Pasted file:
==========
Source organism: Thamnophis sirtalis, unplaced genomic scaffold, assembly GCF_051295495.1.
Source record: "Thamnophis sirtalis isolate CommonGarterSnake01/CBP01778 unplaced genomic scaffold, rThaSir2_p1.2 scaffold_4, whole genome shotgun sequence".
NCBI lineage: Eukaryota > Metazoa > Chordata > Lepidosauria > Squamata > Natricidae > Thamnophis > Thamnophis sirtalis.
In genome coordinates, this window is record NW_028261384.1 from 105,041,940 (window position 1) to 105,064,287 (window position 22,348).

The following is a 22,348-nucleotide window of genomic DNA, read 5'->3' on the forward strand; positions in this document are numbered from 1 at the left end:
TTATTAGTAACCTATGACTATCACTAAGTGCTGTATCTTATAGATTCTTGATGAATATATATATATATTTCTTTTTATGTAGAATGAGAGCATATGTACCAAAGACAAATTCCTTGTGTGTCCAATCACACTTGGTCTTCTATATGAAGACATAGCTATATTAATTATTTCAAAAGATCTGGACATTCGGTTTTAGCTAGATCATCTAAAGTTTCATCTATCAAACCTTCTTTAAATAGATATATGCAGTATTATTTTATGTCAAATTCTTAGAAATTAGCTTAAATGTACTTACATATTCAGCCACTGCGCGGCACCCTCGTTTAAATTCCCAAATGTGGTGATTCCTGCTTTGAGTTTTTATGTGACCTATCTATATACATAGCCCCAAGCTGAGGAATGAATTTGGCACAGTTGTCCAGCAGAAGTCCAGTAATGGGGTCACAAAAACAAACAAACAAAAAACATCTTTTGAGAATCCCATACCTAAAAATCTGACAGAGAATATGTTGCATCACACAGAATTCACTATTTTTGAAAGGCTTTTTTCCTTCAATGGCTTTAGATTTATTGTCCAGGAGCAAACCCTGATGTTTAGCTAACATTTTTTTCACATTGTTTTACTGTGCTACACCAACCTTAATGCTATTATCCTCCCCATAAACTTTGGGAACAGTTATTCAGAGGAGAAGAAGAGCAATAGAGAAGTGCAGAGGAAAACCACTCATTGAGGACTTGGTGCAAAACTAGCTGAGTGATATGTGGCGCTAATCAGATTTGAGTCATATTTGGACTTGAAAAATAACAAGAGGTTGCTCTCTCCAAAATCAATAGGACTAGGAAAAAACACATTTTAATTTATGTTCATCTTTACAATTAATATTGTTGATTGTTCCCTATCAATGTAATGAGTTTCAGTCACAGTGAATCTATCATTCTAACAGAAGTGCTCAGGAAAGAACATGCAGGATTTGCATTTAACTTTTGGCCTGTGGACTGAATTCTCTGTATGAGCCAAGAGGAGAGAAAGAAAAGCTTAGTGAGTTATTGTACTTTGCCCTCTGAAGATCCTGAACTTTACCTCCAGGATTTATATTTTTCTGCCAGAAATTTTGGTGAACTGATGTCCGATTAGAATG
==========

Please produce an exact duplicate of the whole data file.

Source organism: Thamnophis sirtalis, unplaced genomic scaffold, assembly GCF_051295495.1.
Source record: "Thamnophis sirtalis isolate CommonGarterSnake01/CBP01778 unplaced genomic scaffold, rThaSir2_p1.2 scaffold_4, whole genome shotgun sequence".
NCBI lineage: Eukaryota > Metazoa > Chordata > Lepidosauria > Squamata > Natricidae > Thamnophis > Thamnophis sirtalis.
In genome coordinates, this window is record NW_028261384.1 from 105,041,940 (window position 1) to 105,064,287 (window position 22,348).

The following is a 22,348-nucleotide window of genomic DNA, read 5'->3' on the forward strand; positions in this document are numbered from 1 at the left end:
TTATTAGTAACCTATGACTATCACTAAGTGCTGTATCTTATAGATTCTTGATGAATATATATATATATTTCTTTTTATGTAGAATGAGAGCATATGTACCAAAGACAAATTCCTTGTGTGTCCAATCACACTTGGTCTTCTATATGAAGACATAGCTATATTAATTATTTCAAAAGATCTGGACATTCGGTTTTAGCTAGATCATCTAAAGTTTCATCTATCAAACCTTCTTTAAATAGATATATGCAGTATTATTTTATGTCAAATTCTTAGAAATTAGCTTAAATGTACTTACATATTCAGCCACTGCGCGGCACCCTCGTTTAAATTCCCAAATGTGGTGATTCCTGCTTTGAGTTTTTATGTGACCTATCTATATACATAGCCCCAAGCTGAGGAATGAATTTGGCACAGTTGTCCAGCAGAAGTCCAGTAATGGGGTCACAAAAACAAACAAACAAAAAACATCTTTTGAGAATCCCATACCTAAAAATCTGACAGAGAATATGTTGCATCACACAGAATTCACTATTTTTGAAAGGCTTTTTTCCTTCAATGGCTTTAGATTTATTGTCCAGGAGCAAACCCTGATGTTTAGCTAACATTTTTTTCACATTGTTTTACTGTGCTACACCAACCTTAATGCTATTATCCTCCCCATAAACTTTGGGAACAGTTATTCAGAGGAGAAGAAGAGCAATAGAGAAGTGCAGAGGAAAACCACTCATTGAGGACTTGGTGCAAAACTAGCTGAGTGATATGTGGCGCTAATCAGATTTGAGTCATATTTGGACTTGAAAAATAACAAGAGGTTGCTCTCTCCAAAATCAATAGGACTAGGAAAAAACACATTTTAATTTATGTTCATCTTTACAATTAATATTGTTGATTGTTCCCTATCAATGTAATGAGTTTCAGTCACAGTGAATCTATCATTCTAACAGAAGTGCTCAGGAAAGAACATGCAGGATTTGCATTTAACTTTTGGCCTGTGGACTGAATTCTCTGTATGAGCCAAGAGGAGAGAAAGAAAAGCTTAGTGAGTTATTGTACTTTGCCCTCTGAAGATCCTGAACTTTACCTCCAGGATTTATATTTTTCTGCCAGAAATTTTGGTGAACTGATGTCCGATTAGAATG